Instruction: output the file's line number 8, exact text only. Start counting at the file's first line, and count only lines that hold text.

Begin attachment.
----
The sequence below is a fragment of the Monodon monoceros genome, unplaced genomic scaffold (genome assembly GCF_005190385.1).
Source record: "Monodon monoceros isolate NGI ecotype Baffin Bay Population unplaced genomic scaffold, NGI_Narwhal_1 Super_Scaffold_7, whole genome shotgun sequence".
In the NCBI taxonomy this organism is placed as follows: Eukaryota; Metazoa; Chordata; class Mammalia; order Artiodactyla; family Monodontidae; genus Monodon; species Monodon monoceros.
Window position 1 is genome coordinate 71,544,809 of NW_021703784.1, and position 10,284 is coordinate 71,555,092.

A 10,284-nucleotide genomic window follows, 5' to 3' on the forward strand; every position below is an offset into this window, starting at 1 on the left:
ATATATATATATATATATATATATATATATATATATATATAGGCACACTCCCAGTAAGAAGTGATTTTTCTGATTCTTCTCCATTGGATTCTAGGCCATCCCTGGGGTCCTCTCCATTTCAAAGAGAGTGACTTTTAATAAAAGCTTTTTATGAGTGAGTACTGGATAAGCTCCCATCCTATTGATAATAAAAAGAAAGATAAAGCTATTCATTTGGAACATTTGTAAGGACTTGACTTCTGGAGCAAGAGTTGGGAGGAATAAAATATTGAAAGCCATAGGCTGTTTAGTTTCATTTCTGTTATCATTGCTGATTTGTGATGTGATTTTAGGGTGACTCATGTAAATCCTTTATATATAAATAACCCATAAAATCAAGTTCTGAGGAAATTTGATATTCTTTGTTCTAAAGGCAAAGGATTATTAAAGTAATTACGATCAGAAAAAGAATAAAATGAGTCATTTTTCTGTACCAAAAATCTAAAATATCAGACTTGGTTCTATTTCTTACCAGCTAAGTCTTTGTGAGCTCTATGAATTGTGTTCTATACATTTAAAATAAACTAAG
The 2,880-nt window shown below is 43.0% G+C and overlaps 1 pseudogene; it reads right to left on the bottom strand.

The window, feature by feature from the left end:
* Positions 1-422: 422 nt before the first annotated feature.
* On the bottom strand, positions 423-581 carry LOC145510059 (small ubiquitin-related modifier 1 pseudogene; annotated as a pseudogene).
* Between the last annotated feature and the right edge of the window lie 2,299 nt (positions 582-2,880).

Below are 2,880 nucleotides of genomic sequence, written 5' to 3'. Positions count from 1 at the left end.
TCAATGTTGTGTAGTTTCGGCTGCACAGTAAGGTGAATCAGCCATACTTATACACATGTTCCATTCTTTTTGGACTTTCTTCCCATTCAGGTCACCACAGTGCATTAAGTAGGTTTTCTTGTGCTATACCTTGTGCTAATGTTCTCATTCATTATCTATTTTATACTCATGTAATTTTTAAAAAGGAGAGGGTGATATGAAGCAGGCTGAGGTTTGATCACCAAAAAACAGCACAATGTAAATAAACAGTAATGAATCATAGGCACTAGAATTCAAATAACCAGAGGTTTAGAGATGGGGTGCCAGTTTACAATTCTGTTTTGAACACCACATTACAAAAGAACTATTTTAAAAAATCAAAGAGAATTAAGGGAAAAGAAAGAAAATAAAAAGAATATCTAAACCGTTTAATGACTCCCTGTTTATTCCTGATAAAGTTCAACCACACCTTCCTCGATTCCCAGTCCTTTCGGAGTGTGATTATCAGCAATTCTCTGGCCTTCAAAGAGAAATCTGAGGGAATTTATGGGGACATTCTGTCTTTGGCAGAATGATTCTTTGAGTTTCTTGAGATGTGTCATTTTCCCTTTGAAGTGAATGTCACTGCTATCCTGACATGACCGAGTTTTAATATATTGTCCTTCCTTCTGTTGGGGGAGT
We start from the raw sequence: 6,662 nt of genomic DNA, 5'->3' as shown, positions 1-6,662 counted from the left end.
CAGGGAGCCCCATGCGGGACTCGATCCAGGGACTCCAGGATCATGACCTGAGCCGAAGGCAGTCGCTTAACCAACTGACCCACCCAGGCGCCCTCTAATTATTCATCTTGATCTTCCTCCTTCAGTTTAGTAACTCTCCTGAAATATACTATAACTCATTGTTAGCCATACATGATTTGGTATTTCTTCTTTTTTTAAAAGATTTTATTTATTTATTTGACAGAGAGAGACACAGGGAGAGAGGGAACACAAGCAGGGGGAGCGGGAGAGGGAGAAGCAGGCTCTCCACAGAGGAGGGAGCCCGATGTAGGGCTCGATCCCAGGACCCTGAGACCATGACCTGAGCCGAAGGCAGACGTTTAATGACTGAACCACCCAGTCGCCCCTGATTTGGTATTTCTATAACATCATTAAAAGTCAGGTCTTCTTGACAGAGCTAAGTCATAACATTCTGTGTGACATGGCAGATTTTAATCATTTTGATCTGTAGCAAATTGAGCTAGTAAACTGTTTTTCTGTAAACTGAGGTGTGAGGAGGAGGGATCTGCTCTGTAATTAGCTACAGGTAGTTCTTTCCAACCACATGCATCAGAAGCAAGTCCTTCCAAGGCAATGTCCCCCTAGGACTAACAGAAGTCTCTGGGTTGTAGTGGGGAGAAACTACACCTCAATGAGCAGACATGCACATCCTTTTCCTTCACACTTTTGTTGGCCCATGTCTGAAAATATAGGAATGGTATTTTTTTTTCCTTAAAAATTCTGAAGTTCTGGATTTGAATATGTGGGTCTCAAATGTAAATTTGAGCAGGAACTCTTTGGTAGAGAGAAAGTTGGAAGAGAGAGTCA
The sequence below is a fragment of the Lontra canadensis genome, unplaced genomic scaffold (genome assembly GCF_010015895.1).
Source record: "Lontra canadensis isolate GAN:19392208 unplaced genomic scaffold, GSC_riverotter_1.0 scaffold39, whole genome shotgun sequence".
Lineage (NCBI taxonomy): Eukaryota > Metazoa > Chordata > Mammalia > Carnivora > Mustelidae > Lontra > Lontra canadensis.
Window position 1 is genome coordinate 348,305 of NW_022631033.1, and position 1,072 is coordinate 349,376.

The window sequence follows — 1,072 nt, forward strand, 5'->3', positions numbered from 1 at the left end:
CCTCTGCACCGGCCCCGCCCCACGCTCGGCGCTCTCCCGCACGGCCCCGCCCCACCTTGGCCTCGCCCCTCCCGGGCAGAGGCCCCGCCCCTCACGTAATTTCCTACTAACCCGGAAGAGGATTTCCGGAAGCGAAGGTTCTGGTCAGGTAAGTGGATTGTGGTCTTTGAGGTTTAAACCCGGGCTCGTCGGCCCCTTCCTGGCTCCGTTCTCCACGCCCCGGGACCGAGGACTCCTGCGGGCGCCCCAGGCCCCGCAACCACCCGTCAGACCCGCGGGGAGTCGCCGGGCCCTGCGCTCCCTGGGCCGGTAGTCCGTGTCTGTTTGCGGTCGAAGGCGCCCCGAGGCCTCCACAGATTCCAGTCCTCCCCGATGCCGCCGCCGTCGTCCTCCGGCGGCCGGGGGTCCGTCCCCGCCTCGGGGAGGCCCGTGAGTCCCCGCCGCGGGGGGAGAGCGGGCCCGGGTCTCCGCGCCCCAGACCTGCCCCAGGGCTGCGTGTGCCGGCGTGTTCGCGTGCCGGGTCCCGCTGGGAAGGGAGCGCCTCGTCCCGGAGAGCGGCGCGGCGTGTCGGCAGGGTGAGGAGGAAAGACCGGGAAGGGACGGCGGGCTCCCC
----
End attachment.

The window, feature by feature from the left end: